"This is pretty typical for them [the bots], to hop on breaking news like this," online disinformation campaign tracking website New Knowledge's CEO Jonathon Morgan told the New York Times.

    "The bots focus on anything that is divisive for Americans. Almost systematically."

    A 37-page indictment charging three Russian companies and 13 individuals by US special counsel investigating Russian influence in US politics outlines how operatives sought to escalate tensions in the days after Mr Trump's election by promoting pro- and anti-Trump rallies.

    It's not just events that make international headlines that attract the attention of Russia's digital operatives.

    The hashtag #referendumdebat was also among their most tweeted about topics.

    The topic centres around the contentious debate in the Netherlands over moves to scrap referendums as prominent far-right parties continue their push for a vote on leaving the EU.

    It comes about a year after Dutch officials ditched electronic voting for fear of Russian hacking.

    We're learning more about their tactics

    The Russian Government became really nervous about the influence of social media in politics after anti-Putin protests hit the streets in late 2011.

    One of the companies in the special counsel indictment identified the St Petersburg-based Internet Research Agency as having "had a strategic goal to sow discord in the US political system, including the 2016 US presidential election".

    The ABC's Norman Hermant reported on the so-called "troll factory" in 2015, as they were reportedly beginning their work on the US election.

    Back then he spoke to activist Luda Savchuk, who worked for two months as a troll in the "factory" that employed up to 300 people.

    "I saw that this is really a big factory to produce paid comments, posts, pictures, video — any content we face on the internet is produced there," she told Hermant.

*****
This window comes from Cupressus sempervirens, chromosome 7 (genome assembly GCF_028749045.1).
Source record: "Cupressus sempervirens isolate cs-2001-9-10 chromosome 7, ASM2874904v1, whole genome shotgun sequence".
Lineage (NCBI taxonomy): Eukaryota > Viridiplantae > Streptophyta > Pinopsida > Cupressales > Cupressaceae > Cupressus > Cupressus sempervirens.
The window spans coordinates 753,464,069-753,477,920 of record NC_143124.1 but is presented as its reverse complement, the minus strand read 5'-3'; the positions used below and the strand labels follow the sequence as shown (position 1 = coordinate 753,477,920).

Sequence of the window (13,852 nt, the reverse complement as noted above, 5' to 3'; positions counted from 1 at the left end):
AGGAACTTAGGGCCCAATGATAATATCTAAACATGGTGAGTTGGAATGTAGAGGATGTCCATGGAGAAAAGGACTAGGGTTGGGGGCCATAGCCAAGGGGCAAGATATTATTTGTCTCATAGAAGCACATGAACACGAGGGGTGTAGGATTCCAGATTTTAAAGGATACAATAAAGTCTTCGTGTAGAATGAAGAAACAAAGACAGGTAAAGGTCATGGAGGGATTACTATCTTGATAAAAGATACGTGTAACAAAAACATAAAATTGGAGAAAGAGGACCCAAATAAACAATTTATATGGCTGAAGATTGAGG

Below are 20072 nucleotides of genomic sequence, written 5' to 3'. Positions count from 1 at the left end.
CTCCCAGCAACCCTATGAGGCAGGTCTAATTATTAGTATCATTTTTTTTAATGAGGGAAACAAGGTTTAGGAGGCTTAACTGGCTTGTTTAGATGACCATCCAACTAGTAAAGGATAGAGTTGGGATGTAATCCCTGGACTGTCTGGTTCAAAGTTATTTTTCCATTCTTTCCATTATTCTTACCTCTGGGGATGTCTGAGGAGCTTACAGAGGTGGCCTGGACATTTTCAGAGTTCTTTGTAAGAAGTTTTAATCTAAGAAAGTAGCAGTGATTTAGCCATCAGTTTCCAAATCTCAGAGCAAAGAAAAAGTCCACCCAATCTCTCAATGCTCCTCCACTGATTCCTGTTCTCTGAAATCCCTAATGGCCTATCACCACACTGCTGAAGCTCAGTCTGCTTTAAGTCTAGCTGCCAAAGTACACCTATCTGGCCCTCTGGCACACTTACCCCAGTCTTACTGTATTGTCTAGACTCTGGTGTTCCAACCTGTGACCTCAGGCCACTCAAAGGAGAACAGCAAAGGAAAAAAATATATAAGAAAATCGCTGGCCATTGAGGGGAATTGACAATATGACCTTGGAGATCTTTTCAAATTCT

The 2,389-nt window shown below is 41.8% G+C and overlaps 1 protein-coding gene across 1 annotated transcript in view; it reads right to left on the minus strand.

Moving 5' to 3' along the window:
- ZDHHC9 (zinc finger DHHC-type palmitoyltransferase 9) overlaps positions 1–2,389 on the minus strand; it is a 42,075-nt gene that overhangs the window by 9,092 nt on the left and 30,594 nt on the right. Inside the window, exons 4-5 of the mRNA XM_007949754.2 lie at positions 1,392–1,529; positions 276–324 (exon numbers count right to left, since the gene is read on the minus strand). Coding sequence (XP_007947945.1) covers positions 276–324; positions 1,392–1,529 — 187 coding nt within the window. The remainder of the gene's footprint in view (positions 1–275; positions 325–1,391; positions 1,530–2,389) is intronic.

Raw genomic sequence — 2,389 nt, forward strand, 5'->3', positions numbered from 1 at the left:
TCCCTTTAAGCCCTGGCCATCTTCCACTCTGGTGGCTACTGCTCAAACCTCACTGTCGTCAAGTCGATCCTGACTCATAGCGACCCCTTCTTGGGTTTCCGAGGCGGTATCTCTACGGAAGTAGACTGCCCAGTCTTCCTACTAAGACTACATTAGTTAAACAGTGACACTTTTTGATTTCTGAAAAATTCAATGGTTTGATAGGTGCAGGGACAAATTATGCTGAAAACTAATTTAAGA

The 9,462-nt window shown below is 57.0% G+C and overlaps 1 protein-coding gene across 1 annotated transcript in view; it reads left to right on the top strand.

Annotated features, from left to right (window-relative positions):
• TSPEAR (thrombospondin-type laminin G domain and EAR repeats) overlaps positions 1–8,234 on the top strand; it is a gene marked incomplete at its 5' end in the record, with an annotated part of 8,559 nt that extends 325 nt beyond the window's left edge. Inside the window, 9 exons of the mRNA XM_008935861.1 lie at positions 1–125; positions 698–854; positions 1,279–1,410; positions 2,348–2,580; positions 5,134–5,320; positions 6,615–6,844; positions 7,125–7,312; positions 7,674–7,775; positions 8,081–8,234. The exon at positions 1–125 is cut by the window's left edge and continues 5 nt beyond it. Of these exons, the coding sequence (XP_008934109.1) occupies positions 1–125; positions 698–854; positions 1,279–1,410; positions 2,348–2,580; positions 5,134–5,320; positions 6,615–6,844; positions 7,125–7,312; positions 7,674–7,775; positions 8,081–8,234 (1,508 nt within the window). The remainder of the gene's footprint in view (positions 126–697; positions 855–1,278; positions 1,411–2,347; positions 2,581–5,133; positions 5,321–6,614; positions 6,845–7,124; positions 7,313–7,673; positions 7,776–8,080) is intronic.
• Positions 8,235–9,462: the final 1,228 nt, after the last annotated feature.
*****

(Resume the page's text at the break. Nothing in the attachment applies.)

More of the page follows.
"There are four floors there, very many departments dealing with social networks, LiveJournal [a popular Russian online forum], YouTube, forums with the websites of different cities."

    She said troll factory workers were busiest disseminating plenty at the time of big news events.

    Another election to get involved in

    US politicians are already positioning themselves ahead of November's mid-term congressional election and it's probably fair to assume Russian bots will try to play as big a role as they can.

    "I have every expectation that they will continue to try and do that," CIA director Mike Pompeo told the BBC last month.

    "But I am confident that America will be able to have a free and fair election, that we'll push back in a way that is sufficiently robust that the impact they have on our election won't be great."

    The special counsel indictment said a key goal of the bots' campaign in 2016 was not only to support Mr Trump but to wade into the most contentious political debates to create disruption.

    Given the number of election races in this election, this again seems to be the desired technique.

    In the final two weeks of January, Hamilton 68 analysis found the top links shared by "Kremlin-oriented" Twitter accounts were about "deep state" efforts to bring down and undermine Mr Trump and attacks on the credibility of the FBI, Department of Justice and, predictably, Robert Mueller's Russia investigation.

    They were the persistent focus of right-wing commentators and pundits in late January (and, let's be honest for many months now).

    Hillary Clinton was the most tweeted about person (yes, still) with rapper Jay Z also among the top 5 after his public spat with the President over his "shithole countries" remark.

    © 2018 ABC Australian Broadcasting Corporation. All rights reserved